The Effects of Exploitative and Supportive Leader Behaviors on Graduate Student Well-Being

Date

2022

Authors

West, Kaytlin Anne

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Abstract

Graduate student health and well-being has been a topic of great concern of late, with recent increases in reports of various health and behavior problems. Graduate students also report significant levels of stress, burnout, physical health issues, and potentially problematic behaviors such as alcohol use. Many of the problems identified resemble those found in the workplace literature on negative forms of leadership. This study explored the possibility something analogous is occurring (e.g., advisors engaging in similar negative behaviors) by surveying students who identified as being enrolled in research-focused (i.e., apprentice-ship style) graduate programs; thus, the predictors for this study included negative and positive leader scales that were adapted from industry literature. Participants provided responses to survey measures regarding advisor behavior, burnout, perceived stress, overall health, and alcohol consumption, amongst others (N = 418 retained for analysis). Findings suggest that role of leadership in burnout varied by dimension of burnout. For personal achievement there was no relation, for depersonalization negative behaviors and their interaction with positive behaviors were significant, and for emotional exhaustion only positive behaviors were predictive. For stress, neither set of leadership behaviors was significant alone but the interaction was again significant and resembled that found for depersonalization. There were not significant findings for general health or alcohol consumption. These findings suggest further research on leadership principles applied to graduate students.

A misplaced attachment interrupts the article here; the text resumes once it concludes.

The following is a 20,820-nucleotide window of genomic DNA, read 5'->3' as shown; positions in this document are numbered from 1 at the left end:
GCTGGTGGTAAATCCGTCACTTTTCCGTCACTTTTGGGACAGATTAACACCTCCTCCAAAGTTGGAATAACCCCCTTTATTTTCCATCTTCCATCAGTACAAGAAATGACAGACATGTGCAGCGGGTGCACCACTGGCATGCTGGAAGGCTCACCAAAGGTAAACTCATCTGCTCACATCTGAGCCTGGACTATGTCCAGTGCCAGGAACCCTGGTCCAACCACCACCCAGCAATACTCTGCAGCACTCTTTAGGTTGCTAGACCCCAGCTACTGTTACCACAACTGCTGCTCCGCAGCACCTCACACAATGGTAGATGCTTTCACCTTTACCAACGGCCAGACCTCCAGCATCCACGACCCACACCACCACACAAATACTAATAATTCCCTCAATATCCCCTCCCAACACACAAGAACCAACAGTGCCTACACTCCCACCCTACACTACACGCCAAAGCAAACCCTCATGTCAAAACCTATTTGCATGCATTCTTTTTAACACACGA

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Keywords

Exploitative Leadership, Graduate Students, Supportive Leadership, Well-Being

Citation

Department

Psychology